Argentina, Brazil, China, Colombia, Czech Republic, Indonesia, Mexico, Peru, Poland and Russia had their mean tourism receipts (TOUR) below the overall mean tourism receipts of 8.97% of GDP. The remaining countries, namely, Turkey, Thailand, Portugal and Greece had their mean tourism receipts (TOUR) higher than the overall mean tourism receipts. It is evident that Turkey, Russia, Portugal, Greece and Brazil are outliers because their mean tourism receipts deviated too much from the overall mean tourist receipts of 8.97% of GDP.
Regarding other variables such as economic growth, human capital development, financial development, foreign direct investment, infrastructural development and trade openness, the data also shows the existence of some outlier countries. In order to deal away with outliers, all the data was first transformed into natural logarithms before main data analysis, consistent with Aye & Edoja (2017).
The impact of tourism on poverty is generally modelled by equation 1.
Where POVERTY is measured by poverty headcount ratio at US1.90 a day (2011 PPP) (% of population) whilst X stands for the control variables. are the intercept, co- efficient of tourism and control variables respectively. Error term is shown by Ɛit whilst is the time invariant and unobserved country specific effect.
In order to address the second aim of whether financial development is a channel through which tourism reduces poverty in upper middle-income countries, the study employed the econometric model (see equation 2)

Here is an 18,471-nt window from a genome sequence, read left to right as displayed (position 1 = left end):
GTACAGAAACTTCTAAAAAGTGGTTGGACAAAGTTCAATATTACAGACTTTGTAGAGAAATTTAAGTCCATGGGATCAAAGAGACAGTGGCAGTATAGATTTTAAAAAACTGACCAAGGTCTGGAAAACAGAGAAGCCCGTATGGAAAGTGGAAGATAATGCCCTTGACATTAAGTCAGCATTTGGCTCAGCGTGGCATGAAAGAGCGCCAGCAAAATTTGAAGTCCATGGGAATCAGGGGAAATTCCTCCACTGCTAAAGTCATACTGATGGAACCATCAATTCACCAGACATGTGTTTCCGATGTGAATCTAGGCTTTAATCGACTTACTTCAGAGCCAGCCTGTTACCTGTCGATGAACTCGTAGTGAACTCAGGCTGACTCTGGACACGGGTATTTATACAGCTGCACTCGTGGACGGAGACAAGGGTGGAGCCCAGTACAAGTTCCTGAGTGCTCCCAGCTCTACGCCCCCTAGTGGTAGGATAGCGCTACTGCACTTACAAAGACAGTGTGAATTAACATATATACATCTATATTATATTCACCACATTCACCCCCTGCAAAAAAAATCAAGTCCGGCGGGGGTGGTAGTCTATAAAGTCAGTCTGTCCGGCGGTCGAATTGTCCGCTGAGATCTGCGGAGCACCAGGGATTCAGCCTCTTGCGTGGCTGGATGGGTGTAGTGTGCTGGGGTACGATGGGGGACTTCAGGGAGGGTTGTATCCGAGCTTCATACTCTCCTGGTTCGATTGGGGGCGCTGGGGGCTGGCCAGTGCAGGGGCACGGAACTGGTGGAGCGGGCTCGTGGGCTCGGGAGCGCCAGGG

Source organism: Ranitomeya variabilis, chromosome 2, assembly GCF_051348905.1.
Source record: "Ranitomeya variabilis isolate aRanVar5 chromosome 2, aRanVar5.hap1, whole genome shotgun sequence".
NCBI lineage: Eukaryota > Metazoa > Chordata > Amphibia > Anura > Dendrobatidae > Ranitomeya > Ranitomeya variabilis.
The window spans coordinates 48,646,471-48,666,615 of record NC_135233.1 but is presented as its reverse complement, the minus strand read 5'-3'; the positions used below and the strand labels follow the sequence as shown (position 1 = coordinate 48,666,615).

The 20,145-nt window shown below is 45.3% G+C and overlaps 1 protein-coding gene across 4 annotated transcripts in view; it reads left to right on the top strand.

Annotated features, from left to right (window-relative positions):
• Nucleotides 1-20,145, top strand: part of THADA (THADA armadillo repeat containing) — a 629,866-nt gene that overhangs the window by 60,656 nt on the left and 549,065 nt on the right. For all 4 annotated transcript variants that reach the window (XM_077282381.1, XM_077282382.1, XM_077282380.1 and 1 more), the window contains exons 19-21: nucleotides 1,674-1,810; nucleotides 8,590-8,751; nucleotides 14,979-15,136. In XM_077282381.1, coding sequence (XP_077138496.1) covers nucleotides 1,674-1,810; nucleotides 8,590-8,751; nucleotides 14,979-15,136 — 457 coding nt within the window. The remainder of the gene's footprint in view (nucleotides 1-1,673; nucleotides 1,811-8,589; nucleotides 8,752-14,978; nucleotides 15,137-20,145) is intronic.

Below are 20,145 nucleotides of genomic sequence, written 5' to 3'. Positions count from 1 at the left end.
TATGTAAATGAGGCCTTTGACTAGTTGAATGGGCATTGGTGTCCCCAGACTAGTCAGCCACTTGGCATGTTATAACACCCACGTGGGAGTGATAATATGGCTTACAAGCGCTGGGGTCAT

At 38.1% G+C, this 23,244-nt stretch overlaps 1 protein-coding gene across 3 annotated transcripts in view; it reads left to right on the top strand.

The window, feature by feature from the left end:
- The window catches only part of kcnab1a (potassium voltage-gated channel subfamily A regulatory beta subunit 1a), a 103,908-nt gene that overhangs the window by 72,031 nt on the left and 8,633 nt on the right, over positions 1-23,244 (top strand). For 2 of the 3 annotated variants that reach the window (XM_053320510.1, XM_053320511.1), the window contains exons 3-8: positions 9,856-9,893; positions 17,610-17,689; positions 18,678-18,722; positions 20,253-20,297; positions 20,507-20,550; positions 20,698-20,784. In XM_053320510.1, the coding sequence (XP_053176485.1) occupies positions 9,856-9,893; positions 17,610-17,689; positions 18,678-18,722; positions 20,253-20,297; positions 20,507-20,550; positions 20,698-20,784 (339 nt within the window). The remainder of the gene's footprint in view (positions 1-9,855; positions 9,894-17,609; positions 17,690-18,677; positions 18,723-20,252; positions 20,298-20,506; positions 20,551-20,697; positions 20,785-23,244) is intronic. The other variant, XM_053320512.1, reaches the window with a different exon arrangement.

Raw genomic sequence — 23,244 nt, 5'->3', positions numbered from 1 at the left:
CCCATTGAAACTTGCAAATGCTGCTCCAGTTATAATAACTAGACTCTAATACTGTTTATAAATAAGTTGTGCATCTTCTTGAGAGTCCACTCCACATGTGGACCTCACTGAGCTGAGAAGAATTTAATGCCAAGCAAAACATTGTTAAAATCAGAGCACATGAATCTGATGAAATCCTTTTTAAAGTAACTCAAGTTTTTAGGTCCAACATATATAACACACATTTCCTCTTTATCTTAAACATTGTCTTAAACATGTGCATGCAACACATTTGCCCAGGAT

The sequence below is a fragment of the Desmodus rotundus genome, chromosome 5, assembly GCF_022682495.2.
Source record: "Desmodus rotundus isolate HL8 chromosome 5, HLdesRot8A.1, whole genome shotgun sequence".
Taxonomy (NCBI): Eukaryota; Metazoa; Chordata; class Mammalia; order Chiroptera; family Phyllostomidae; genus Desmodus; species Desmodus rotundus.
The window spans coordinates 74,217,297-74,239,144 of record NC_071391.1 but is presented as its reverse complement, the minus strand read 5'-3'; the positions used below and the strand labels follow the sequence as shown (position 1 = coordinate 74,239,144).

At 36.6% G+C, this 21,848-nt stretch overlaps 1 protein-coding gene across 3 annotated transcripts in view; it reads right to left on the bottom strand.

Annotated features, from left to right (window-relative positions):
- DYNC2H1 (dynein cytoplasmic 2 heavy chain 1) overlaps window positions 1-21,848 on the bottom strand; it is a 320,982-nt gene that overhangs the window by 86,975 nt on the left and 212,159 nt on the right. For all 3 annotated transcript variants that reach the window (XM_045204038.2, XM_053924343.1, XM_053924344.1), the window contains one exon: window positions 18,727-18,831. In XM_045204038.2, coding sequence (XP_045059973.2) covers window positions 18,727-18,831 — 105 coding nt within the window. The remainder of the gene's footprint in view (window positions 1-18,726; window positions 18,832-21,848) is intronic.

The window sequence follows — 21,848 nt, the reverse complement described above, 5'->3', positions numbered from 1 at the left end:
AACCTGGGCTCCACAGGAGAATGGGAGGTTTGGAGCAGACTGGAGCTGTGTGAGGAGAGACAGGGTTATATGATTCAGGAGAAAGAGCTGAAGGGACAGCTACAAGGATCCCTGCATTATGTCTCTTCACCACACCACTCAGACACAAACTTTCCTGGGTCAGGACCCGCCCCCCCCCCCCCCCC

β3 is the co-efficient of the interaction term If the co-efficient β3 is negative and significant, it implies that the complementarity between tourism and financial development reduces the number of people living below the poverty datum line (reduced poverty).
In order to take into account the vicious cycle of poverty in line with Vanegas (2014), the lag of poverty was introduced (see equation 3).
The dynamic GMM approach was used to estimate equation 3. Financial development (FIN), human capital development (HCAP), economic growth (GROWTH), foreign direct investment (FDI), infrastructure development (INFR) and trade openness (OPEN) is the list of control variables employed in the study, in line with other similar empirical research work done by (Soumare & Tchana. 2015) and Pradhan & Mahesh (2014). Stock market capitalization (% of GDP), human capital development index, GDP per capita, net FDI inflows (% of GDP), fixed telephone subscriptions (per 100 people) and total exports and imports (% of GDP) were used as measures of financial development, human capital development, economic growth, foreign direct investment, infrastructural development and trade openness respectively. These proxies of the variables were chosen in line with prior empirical research work on poverty alleviation. The independent variable (TOUR) is measured by international tourism receipts (% of exports), in line with Frenzel (2013).